Kampala, Uganda | THE INDEPENDENT | Uganda National Bureau of Standards (UNBS) is set to carry out conformity tests all solar equipment in Uganda even after solar standards under review are adopted.
The UNBS standards department recently started a review of solar standards but the solar association and standards specialists in UNBS say they had missed out the requirement of doing conformity tests which are vital for all solar products imported in Uganda.
According to Winnie Onziru, a senior standards officer at UNBS, developing Uganda’s solar standards are not in themselves sufficient to clean Uganda of fake solar products unless conformity tests are done in Uganda. The conformity tests will be carried out alongside implementation of the solar standards on newly manufactured products and solar products already on the market.
She says that Uganda is reviewing standards for all solar products, currently under review until 30 November 2020, but several quality tests methods are required for the solar sector in Uganda that does not do manufacturing, but depends on imported products.
She says that for newly manufactured solar products being imported into Uganda for the first time, a Quality Test Method (QTM) and Accelerated Verification method is needed. The standards under review specify safety, health and sizes of products, but the conformity tests will prove the actual value and usability of the solar products in terms of energy and lifespan.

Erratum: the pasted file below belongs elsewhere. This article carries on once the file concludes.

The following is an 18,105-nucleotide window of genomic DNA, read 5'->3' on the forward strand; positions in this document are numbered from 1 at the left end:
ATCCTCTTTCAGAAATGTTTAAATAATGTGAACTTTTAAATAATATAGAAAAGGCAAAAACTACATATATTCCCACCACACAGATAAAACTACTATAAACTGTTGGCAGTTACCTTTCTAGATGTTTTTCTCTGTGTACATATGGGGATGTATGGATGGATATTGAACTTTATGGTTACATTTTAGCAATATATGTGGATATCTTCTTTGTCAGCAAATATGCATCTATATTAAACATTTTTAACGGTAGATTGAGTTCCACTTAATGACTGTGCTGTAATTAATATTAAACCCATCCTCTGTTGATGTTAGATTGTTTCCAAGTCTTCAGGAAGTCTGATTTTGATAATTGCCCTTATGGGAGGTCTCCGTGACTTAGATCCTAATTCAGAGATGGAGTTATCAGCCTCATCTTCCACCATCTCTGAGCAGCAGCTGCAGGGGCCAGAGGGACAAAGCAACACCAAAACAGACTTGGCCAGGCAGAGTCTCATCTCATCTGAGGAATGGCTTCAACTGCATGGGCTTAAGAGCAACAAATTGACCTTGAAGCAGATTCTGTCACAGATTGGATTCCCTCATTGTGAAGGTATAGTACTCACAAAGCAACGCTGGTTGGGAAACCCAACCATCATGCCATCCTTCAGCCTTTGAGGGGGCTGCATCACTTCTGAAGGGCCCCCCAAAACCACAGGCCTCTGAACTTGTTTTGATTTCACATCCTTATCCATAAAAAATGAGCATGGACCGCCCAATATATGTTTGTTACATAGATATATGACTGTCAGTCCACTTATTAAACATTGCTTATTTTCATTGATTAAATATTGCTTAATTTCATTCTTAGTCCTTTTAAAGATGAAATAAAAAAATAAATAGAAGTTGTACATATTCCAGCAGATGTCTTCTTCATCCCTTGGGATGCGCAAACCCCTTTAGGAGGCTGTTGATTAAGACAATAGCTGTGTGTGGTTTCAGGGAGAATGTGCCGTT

Joyce Nkuyahaga, Chief Executive Officer Uganda Solar Energy Association (USEA), says conformity tests would confirm the actual performance of solar products as it is measured to meet the standards under review in Uganda.
She says that even with the standards in place, one would want to know how the solar product works, how much energy it stores, light it emits and its actual lifespan which requires conformity tests to be carried out alongside the solar standards of health, safety and labelling.
The conformity tests will allow for standards to be maintained, but also keep check on solar products especially those newly introduced on the market to measure their actual performance and value for money in Uganda.